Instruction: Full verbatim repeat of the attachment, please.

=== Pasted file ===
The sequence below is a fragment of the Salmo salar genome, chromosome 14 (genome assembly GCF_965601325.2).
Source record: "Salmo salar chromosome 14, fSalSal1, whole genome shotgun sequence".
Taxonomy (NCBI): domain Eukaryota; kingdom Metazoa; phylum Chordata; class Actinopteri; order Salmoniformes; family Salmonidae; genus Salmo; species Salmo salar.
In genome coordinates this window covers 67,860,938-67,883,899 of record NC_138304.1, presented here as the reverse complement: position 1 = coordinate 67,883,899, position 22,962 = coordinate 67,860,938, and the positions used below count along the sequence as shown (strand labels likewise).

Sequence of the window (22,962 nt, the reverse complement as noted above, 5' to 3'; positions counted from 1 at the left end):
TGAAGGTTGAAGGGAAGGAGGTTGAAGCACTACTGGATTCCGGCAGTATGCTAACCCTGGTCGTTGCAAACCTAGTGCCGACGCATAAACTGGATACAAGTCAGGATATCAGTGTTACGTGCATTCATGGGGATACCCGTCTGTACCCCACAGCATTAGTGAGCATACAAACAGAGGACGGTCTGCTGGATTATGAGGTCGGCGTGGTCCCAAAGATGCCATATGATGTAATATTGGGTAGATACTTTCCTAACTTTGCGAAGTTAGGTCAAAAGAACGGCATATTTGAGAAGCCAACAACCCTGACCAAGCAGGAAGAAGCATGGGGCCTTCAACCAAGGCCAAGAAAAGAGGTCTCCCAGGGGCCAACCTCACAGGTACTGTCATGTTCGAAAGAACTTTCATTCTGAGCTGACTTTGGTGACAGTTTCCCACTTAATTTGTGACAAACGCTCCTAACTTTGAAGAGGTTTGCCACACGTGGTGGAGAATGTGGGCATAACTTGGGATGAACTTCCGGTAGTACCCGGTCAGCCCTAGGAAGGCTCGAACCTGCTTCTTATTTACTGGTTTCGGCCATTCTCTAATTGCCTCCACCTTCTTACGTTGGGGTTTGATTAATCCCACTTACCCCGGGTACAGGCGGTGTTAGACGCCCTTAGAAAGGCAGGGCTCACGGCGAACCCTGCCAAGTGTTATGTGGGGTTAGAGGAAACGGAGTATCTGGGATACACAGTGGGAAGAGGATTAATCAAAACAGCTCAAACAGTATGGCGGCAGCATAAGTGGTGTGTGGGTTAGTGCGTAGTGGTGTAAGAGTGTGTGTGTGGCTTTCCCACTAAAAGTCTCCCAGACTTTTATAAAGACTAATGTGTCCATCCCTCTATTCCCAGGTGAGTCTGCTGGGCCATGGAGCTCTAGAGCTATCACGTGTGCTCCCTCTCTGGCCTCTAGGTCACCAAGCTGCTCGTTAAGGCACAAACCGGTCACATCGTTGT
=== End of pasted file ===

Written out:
The sequence below is a fragment of the Salmo salar genome, chromosome 14 (genome assembly GCF_965601325.2).
Source record: "Salmo salar chromosome 14, fSalSal1, whole genome shotgun sequence".
Taxonomy (NCBI): domain Eukaryota; kingdom Metazoa; phylum Chordata; class Actinopteri; order Salmoniformes; family Salmonidae; genus Salmo; species Salmo salar.
In genome coordinates this window covers 67,860,938-67,883,899 of record NC_138304.1, presented here as the reverse complement: position 1 = coordinate 67,883,899, position 22,962 = coordinate 67,860,938, and the positions used below count along the sequence as shown (strand labels likewise).

Sequence of the window (22,962 nt, the reverse complement as noted above, 5' to 3'; positions counted from 1 at the left end):
TGAAGGTTGAAGGGAAGGAGGTTGAAGCACTACTGGATTCCGGCAGTATGCTAACCCTGGTCGTTGCAAACCTAGTGCCGACGCATAAACTGGATACAAGTCAGGATATCAGTGTTACGTGCATTCATGGGGATACCCGTCTGTACCCCACAGCATTAGTGAGCATACAAACAGAGGACGGTCTGCTGGATTATGAGGTCGGCGTGGTCCCAAAGATGCCATATGATGTAATATTGGGTAGATACTTTCCTAACTTTGCGAAGTTAGGTCAAAAGAACGGCATATTTGAGAAGCCAACAACCCTGACCAAGCAGGAAGAAGCATGGGGCCTTCAACCAAGGCCAAGAAAAGAGGTCTCCCAGGGGCCAACCTCACAGGTACTGTCATGTTCGAAAGAACTTTCATTCTGAGCTGACTTTGGTGACAGTTTCCCACTTAATTTGTGACAAACGCTCCTAACTTTGAAGAGGTTTGCCACACGTGGTGGAGAATGTGGGCATAACTTGGGATGAACTTCCGGTAGTACCCGGTCAGCCCTAGGAAGGCTCGAACCTGCTTCTTATTTACTGGTTTCGGCCATTCTCTAATTGCCTCCACCTTCTTACGTTGGGGTTTGATTAATCCCACTTACCCCGGGTACAGGCGGTGTTAGACGCCCTTAGAAAGGCAGGGCTCACGGCGAACCCTGCCAAGTGTTATGTGGGGTTAGAGGAAACGGAGTATCTGGGATACACAGTGGGAAGAGGATTAATCAAAACAGCTCAAACAGTATGGCGGCAGCATAAGTGGTGTGTGGGTTAGTGCGTAGTGGTGTAAGAGTGTGTGTGTGGCTTTCCCACTAAAAGTCTCCCAGACTTTTATAAAGACTAATGTGTCCATCCCTCTATTCCCAGGTGAGTCTGCTGGGCCATGGAGCTCTAGAGCTATCACGTGTGCTCCCTCTCTGGCCTCTAGGTCACCAAGCTGCTCGTTAAGGCACAAACCGGTCACATCGTTGT